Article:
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Patrick Cantlay is well accustomed to facing criticism on the golf course. 

The pantomime villain of last year’s Ryder Cup had taken heat for his pace of play long before the pay storm which engulfed that epic match in Rome. And the world No.8’s decisions on the course have come under fire once more at this week’s RBC Heritage.

A storm that caused a two-and-a-half hour delay at Hilton Head on Sunday left players scrambling to finish their rounds ahead of a Monday finish to the tournament.

Masters champion Scottie Scheffler was already turning another Signature PGA Tour event into another rout and won his fourth event in five starts when play resumed.

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But Cantlay, among Scheffler’s closest challengers five shots back in tied second on Sunday, raised eyebrows after the horn was blown to end the day’s play.

Players are allowed to finish the hole they are playing after the horn goes and Cantlay looked destined to do just that in the dying light as he decided to hit his 214-yard approach shot on 18 in gusty conditions.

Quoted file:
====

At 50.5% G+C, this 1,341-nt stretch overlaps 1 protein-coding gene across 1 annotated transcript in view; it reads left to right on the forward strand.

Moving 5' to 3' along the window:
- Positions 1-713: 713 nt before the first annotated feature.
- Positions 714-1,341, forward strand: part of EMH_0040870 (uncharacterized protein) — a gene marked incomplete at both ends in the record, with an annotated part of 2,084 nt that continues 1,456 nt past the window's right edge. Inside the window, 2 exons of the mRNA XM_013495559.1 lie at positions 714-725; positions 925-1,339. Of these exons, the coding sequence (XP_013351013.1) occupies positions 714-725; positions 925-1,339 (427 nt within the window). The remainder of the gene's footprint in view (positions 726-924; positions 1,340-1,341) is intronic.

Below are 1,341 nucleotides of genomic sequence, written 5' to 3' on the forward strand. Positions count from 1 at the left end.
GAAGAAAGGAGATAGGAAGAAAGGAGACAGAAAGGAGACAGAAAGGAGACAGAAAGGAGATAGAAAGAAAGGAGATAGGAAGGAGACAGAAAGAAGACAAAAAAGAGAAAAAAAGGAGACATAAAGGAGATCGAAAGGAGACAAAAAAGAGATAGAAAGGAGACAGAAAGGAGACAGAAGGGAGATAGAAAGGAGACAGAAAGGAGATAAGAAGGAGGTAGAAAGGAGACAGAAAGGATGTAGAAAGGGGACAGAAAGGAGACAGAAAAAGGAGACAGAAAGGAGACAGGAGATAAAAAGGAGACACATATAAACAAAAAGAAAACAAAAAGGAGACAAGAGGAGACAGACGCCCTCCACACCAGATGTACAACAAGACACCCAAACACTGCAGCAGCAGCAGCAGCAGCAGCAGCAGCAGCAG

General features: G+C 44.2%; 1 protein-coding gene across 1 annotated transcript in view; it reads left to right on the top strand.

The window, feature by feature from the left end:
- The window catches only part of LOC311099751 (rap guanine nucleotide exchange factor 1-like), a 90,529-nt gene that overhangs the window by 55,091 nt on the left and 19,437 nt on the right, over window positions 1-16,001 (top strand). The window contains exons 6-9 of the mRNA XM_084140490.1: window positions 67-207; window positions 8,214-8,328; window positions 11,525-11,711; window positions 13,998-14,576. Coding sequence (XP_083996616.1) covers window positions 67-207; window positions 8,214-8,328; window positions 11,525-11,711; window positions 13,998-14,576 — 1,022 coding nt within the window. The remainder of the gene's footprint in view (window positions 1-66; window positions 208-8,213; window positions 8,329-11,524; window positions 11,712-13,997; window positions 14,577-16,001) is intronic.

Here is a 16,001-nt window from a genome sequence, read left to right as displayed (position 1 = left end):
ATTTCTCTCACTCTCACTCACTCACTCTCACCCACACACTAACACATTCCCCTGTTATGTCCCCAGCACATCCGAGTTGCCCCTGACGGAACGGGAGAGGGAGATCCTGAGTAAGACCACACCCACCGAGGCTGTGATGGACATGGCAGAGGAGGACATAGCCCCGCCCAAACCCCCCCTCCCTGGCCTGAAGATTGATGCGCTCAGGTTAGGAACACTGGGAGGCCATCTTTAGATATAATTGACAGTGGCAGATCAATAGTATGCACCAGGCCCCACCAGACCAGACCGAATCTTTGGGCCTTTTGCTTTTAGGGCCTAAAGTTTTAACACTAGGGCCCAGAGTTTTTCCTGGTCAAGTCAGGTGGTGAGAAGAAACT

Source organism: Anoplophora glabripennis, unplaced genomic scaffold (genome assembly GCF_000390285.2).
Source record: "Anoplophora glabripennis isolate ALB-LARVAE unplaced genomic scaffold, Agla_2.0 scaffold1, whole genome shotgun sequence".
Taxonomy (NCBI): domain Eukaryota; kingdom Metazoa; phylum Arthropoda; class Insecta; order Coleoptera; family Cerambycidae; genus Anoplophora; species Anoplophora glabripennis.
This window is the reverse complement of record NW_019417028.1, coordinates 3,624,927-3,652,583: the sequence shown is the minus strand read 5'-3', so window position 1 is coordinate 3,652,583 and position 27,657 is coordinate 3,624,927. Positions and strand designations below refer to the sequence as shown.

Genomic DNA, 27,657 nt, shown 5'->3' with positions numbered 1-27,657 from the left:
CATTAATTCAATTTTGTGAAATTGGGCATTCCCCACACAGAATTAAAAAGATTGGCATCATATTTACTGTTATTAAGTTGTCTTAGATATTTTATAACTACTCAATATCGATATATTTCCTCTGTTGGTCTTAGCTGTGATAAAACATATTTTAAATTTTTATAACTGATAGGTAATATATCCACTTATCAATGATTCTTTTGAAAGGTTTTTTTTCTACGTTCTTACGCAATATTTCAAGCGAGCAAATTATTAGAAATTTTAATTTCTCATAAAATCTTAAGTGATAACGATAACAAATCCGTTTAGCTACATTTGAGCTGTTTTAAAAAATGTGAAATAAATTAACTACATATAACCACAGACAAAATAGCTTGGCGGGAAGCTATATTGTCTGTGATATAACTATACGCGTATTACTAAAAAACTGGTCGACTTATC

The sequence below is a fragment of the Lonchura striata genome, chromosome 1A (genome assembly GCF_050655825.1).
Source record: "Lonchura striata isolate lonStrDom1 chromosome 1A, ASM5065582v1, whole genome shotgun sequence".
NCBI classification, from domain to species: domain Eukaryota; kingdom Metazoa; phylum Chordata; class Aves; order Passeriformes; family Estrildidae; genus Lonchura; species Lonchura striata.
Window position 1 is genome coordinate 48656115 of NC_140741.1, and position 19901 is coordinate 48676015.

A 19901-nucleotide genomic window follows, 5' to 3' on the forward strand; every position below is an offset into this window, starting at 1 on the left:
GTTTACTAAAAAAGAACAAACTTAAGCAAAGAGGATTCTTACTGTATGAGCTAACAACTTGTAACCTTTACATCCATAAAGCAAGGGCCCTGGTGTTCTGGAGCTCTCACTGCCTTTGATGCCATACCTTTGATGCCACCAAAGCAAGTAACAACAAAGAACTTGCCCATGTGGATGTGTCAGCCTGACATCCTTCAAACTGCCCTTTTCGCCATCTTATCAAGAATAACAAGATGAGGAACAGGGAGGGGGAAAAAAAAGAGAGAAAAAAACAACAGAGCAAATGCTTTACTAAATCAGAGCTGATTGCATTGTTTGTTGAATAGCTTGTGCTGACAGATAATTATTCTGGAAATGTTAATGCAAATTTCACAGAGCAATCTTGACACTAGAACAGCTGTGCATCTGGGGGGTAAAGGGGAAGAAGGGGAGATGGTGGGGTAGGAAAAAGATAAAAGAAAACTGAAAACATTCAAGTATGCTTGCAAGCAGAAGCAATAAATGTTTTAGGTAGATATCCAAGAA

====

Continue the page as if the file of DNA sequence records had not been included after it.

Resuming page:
But after his ball settled on the collar of the green, Cantlay deliberated whether to finish the hole, before eventually choosing to mark his ball and return for his birdie effort on Monday morning.

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The decision to not just finish off the hole did not go down well on social media, with Ryder Cup legend Ian Woosnam among those to question the American’s thinking.

“Can’t believe my eyes watching Patrick Cantlay,” the Welshman wrote on X, formerly Twitter. “Why on earth would you hit your second shot then mark your ball absolutely crazy, maybe says a lot.”

Regardless, Cantlay’s decision ultimately paid off as he returned early on Monday and two-putted from 66ft to post 15-under, which was enough for a tie for third with Wyndham Clark.

Defending his decision afterwards, Cantlay said: “Just thought it might be easier to get the ball up-and-down this morning.

“I really did want to finish last night, so I felt like if I could get the ball up there maybe in an easier spot, maybe I would have finished, but as I got the ball up near the green, I realised it would be easier to finish this morning. That’s what I decided to do.”

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Ben Parsons joined bunkered as a Content Producer in 2023 and is the man to come to for all of the latest news, across both the professional and amateur games. Formerly of The Mirror and Press Association, he is a member at Halifax Golf Club and is a long-suffering fan of both Manchester United and the Wales rugby team.

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